The unfortunate scenario of consistent, excessive moisture events across South Dakota and many parts of the Midwest is causing some farmers to accept the fate of wet fields or prevented planting acres.

However, this scenario leads to an ideal time to invest and begin rebuilding soil aggregates and structure for next year and beyond with cover crops. And it’s an opportune time to discuss sharing this cost with your landowner, because it will help improve the soil and grow their investment.

The top 5 reasons why you (and your landowner) should invest in cover crops:

1. Save applied nutrients. A diverse, multi-species cover crop mix will capture and save applied-nutrient (and dollars) investment. Already applied nutrients can be released to subsequent crops through mineralization.

2. Eliminate bare, weedy soil without tillage. Keeping soil covered with a diverse cover crop mix will stop the destructive nature of tillage to the soil. You can build soil structure, reduce wind and water erosion, and keep nitrates at home to improve water quality. Next spring, these acres of cover crops offer the great opportunity to experiment with no-till, even plant green without the need for tillage, to continue building soil structure.

3. Reduce erosion. NRCS staff recently visited a variety of unplanted fields to show perspective of erosion loss due to excessive water. For example, one 157-acre field (Site #15) showing ephemeral gully erosion was losing 1,073 total tons or 6.8 tons per acre. That is the equivalent of 71.5 dump trucks full of soil leaving the field. Site #14 shows a loss of 11.8 tons/acre, and that soil volume would fill a 48-ft diameter grain bin that is 8 rings high.

4. Control weeds. Instead of relying solely on herbicides and tillage, cover crops can reduce weed populations because they will shade the soil to suppress weed growth and subsequent weed seed production. The goal is planting a cover that you want which will prevent too many annual weeds from going to seed. Summer annual crops like sorghum-sudangrass, forage sorghums, pearl millet, sunflowers, buckwheat and cowpeas can form a dense canopy to out-compete weeds.

5. Repair saturated or unplanted soils. Soils with no living plant roots for lengthy periods have a reduction in arbuscular mycorrhizae (AM) fungi. These beneficial fungi form important relationships with plant roots aiding the uptake of nutrients, especially phosphorus (P). Fallow syndrome (P deficiency) occurs in plants when no crop is grown during the previous growing season. The best solution to prevent fallow syndrome is to rebuild and increase AM fungi in the soil by growing a living root and greatly reducing tillage (no-till). Cover crops can provide the living roots during periods when cash crops are not grown. Living roots, increased AM fungi levels, and greatly reduced tillage (mostly no-till) will increase soil aggregation and pore establishment--very important for improved water infiltration, air exchange and soil strength (increased load bearing capability).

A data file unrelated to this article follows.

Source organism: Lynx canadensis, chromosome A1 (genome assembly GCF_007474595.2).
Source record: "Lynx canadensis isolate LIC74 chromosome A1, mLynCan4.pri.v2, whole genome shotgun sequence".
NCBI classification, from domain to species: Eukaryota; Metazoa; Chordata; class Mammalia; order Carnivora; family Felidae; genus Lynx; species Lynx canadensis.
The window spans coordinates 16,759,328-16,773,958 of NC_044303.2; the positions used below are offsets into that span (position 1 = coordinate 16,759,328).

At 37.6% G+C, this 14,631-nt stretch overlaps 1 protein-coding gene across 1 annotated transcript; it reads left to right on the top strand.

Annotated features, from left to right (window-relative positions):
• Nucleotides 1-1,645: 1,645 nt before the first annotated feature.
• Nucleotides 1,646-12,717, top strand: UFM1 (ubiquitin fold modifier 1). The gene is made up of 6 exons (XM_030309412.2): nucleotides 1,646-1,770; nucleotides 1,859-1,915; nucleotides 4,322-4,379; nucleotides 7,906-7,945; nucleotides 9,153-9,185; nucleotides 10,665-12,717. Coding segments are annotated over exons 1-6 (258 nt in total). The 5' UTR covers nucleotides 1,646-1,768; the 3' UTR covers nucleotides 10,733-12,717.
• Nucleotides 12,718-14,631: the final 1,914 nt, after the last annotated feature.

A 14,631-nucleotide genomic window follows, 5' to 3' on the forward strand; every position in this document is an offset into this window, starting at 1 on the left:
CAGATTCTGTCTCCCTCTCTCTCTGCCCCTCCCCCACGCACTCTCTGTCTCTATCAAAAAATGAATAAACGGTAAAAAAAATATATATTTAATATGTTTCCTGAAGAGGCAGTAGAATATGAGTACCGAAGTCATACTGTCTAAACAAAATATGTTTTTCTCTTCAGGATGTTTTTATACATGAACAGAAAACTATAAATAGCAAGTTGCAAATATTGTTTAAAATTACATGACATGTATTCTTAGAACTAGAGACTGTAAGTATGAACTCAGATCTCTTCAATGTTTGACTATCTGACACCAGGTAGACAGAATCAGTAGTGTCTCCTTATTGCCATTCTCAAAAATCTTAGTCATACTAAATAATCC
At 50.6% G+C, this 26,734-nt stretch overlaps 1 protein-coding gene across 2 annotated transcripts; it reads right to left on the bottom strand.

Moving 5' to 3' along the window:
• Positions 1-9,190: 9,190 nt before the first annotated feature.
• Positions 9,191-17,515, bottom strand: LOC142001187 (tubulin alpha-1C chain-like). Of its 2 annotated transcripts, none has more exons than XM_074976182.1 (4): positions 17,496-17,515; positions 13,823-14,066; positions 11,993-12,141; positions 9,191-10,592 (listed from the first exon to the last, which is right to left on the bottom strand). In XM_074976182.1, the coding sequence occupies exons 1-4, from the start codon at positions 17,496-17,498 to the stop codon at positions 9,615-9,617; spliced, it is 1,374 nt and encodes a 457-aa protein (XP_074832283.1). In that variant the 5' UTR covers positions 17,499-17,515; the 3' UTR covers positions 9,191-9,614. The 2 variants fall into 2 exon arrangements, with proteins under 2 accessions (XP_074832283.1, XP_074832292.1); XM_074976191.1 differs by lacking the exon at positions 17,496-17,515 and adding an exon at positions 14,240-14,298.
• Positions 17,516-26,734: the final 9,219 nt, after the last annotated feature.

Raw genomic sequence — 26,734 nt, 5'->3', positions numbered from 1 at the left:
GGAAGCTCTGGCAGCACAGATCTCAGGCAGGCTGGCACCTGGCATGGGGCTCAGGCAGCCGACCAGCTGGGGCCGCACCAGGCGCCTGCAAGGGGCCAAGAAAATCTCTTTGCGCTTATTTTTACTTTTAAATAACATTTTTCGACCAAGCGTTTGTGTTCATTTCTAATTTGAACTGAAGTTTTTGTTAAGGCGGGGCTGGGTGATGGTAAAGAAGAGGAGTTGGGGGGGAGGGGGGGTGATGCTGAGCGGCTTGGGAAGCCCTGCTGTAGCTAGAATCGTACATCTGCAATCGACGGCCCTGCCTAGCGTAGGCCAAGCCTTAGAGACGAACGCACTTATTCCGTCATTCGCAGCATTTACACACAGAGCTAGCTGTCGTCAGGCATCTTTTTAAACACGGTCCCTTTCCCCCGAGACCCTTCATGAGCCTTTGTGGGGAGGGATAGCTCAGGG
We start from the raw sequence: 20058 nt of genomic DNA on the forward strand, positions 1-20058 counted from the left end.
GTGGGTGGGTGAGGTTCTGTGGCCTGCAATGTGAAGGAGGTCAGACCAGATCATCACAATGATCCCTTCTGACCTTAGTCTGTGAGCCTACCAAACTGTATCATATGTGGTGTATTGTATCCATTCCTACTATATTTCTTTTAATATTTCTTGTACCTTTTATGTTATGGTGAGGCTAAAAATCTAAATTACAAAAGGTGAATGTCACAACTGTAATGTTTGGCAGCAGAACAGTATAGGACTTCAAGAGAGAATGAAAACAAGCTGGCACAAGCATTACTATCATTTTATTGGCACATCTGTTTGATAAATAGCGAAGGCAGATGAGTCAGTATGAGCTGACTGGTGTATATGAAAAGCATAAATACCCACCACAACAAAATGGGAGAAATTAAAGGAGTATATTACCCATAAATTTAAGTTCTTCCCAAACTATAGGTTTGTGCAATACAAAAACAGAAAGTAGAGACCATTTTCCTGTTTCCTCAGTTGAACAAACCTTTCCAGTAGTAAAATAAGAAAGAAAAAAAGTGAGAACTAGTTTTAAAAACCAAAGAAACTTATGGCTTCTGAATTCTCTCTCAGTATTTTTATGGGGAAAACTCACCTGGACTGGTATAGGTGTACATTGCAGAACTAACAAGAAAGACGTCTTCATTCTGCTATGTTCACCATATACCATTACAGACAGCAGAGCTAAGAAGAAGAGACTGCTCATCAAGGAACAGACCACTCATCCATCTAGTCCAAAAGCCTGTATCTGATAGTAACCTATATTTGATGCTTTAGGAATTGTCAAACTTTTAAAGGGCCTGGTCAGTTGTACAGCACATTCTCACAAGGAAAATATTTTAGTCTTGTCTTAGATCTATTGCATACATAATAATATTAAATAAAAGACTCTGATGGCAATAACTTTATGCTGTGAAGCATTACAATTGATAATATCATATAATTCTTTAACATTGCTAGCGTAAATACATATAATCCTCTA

Previous herbicides

Before selecting cover crop species, make sure you understand the herbicide impact on the types of cover crops you want to seed.

Which cover crops should I plant?

Select a cover crop based on your crop objectives, management ease for your operation, soil characteristics, crop rotation, cost, and residual herbicides that might be in the soil. Options include oats, cereal rye, sorghum-sudangrass, sudangrass, oilseed radish, peas, red or crimson clover. Each species can provide different attributes, and often a mix of species — given a long spring through fall season to grow — allows for deep rooting and more nutrient capture. A combination that includes grass, a legume, and oilseed radish provides the best overall soil improvement and helps alleviate compaction.

What are the best management practices for cover crops?

The NRCS South Dakota has an excellent, free spreadsheet resource for download that offers cover crop seeding plan and record, cover crop species ratings, recommended cover crop mixes, and aerial seeding strategies. There is also a Resources for Cover Crops in South Dakota page (https://bit.ly/SDCoverCrops) that examines species selection, forage selection, profitable management, grazing, and more. SDSU Extension has a cover crop web page with excellent information. When seeding cover crops into crusted, hard topsoil that occurs with prolonged soil saturation, use a drill or planter to achieve good seed to soil contact.

For additional information, see your local USDA NRCS for a free, one-on-one on-farm consultation about cover crops (not insurance) or read Delayed Planting Challenges: Cover Crop Considerations by Sara Bauder and Ruth Beck, SDSU Extension agronomy field specialist, Anthony Bly, SDSU Extension soils field specialist, and Warren Rusche, SDSU Extension beef feedlot management associate.

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